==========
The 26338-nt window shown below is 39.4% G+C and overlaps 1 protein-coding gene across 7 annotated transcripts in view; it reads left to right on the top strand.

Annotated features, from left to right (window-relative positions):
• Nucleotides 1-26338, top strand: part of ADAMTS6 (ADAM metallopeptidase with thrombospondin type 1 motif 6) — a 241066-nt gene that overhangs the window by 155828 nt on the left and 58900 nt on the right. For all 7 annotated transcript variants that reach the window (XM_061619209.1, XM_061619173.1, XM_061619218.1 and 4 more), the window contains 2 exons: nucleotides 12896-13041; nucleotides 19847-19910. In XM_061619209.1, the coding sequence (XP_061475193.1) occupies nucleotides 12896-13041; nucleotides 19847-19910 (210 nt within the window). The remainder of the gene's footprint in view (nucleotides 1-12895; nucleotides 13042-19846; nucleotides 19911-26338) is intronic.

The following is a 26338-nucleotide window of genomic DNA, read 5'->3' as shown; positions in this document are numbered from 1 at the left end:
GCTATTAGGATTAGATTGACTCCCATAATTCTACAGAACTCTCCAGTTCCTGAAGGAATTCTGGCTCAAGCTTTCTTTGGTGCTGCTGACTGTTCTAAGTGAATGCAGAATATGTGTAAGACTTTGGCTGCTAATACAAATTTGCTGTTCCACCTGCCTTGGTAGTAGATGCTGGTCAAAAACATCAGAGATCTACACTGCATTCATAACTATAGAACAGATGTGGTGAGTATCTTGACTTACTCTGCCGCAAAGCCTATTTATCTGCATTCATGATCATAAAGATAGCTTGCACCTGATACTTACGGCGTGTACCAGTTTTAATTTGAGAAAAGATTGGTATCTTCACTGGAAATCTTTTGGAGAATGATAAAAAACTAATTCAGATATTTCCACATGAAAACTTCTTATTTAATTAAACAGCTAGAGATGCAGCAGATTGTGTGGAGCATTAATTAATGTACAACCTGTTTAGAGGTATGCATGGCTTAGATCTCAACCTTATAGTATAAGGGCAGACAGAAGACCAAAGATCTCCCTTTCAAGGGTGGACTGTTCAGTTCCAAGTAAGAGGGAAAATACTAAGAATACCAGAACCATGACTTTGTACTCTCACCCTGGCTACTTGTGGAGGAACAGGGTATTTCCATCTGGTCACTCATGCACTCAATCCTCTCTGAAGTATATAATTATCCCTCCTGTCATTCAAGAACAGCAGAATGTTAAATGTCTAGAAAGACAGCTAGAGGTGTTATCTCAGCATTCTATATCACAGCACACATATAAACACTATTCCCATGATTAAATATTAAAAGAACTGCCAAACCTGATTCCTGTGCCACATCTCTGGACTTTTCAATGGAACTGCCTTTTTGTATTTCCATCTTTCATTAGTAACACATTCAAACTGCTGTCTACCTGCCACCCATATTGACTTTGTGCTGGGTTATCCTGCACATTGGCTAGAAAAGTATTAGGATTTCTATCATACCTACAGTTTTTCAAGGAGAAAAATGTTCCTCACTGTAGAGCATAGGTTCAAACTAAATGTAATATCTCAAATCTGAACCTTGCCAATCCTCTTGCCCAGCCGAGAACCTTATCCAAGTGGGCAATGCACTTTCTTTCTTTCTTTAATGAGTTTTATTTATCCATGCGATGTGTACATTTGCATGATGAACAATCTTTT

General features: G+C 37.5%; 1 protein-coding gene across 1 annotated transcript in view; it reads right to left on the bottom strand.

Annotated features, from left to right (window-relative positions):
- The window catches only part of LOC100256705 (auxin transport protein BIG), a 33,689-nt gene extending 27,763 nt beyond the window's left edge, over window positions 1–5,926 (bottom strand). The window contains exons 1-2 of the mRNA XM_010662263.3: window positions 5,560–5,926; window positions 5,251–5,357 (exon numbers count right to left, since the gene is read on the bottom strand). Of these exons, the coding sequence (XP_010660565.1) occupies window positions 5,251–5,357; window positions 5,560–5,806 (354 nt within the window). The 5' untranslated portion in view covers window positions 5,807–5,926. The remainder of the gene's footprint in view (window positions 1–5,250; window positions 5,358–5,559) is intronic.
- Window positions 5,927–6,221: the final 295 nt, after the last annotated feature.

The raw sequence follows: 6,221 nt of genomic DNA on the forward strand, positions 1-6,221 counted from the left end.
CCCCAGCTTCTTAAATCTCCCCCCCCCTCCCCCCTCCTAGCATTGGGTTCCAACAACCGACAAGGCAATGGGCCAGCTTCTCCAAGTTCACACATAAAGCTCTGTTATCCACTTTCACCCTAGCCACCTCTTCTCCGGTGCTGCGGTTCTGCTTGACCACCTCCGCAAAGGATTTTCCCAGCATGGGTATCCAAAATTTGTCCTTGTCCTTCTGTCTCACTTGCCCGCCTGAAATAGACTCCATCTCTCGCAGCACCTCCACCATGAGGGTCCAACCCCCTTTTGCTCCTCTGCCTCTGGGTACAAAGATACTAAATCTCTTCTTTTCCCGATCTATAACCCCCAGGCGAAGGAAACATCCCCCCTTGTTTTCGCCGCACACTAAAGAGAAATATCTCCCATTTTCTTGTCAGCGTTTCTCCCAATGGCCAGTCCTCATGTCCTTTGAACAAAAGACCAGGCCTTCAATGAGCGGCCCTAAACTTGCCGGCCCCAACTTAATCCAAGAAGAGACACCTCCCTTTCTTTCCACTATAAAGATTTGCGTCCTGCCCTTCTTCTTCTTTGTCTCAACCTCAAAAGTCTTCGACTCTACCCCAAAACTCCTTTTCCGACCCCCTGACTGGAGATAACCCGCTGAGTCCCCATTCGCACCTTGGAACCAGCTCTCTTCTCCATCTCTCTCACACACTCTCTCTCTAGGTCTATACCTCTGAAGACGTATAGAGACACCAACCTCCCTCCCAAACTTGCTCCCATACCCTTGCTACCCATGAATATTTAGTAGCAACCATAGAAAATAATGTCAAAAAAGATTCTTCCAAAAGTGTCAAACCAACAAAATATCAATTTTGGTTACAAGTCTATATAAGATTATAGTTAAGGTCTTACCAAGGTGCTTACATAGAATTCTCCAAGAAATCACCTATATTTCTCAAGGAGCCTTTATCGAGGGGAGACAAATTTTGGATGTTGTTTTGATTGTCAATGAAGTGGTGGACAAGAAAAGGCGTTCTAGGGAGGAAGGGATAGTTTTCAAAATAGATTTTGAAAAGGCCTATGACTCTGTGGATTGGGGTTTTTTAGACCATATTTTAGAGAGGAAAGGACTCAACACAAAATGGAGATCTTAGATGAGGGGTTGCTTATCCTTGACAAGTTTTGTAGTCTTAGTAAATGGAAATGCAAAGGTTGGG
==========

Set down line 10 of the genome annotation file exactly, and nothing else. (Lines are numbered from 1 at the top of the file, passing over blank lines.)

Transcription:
The raw sequence follows: 6,221 nt of genomic DNA on the forward strand, positions 1-6,221 counted from the left end.